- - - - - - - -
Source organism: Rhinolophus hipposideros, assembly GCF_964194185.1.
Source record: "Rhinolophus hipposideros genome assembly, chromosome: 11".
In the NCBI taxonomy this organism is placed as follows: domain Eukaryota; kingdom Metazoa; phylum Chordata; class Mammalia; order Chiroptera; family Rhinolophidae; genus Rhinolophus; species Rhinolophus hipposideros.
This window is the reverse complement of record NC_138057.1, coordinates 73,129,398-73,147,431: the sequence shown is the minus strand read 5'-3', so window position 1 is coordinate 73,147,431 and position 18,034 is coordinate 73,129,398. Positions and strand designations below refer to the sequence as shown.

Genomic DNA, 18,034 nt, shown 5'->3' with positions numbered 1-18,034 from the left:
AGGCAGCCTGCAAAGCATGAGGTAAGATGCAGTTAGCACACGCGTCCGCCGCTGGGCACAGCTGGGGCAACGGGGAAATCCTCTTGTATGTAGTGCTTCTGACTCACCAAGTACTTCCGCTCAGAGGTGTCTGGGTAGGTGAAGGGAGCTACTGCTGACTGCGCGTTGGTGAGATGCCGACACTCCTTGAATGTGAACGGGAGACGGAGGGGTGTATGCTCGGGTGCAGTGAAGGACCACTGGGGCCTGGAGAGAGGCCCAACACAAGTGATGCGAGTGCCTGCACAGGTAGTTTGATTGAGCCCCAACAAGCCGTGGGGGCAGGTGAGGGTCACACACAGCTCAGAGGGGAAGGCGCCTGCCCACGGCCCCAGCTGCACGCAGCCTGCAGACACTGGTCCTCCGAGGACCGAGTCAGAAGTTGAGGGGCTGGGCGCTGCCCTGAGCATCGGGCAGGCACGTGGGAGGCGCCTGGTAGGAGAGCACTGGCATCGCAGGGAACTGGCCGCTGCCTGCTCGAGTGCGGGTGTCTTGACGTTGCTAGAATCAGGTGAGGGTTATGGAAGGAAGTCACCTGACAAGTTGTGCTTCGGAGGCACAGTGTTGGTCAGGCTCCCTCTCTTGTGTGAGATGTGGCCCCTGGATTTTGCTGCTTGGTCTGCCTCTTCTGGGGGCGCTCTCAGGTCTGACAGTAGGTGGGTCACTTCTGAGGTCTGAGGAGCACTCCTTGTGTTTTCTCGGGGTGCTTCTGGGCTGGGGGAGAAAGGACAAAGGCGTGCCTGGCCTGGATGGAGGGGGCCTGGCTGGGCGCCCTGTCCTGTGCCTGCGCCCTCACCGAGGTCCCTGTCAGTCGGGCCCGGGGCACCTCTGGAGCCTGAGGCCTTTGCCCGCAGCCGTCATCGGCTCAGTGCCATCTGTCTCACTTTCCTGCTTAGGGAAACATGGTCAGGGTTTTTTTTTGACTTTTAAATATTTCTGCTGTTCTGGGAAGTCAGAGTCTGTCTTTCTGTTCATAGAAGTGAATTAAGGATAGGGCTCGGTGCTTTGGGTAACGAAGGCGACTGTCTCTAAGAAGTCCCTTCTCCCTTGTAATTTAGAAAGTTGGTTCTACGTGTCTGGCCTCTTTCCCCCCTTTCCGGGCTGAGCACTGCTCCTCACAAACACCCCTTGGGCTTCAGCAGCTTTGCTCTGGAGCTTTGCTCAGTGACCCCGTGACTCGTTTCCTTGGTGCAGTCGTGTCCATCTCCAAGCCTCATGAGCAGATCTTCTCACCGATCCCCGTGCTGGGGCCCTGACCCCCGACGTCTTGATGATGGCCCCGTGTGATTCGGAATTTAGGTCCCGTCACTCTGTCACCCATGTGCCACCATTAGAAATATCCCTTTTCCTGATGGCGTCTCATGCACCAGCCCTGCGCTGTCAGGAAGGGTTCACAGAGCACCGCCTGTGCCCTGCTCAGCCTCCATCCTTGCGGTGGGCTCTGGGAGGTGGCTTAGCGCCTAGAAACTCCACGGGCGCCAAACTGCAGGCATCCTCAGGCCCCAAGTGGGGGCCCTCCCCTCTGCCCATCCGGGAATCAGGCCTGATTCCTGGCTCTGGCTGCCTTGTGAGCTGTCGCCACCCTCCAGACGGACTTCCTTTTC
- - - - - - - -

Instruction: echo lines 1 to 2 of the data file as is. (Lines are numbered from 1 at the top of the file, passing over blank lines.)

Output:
Source organism: Rhinolophus hipposideros, assembly GCF_964194185.1.
Source record: "Rhinolophus hipposideros genome assembly, chromosome: 11".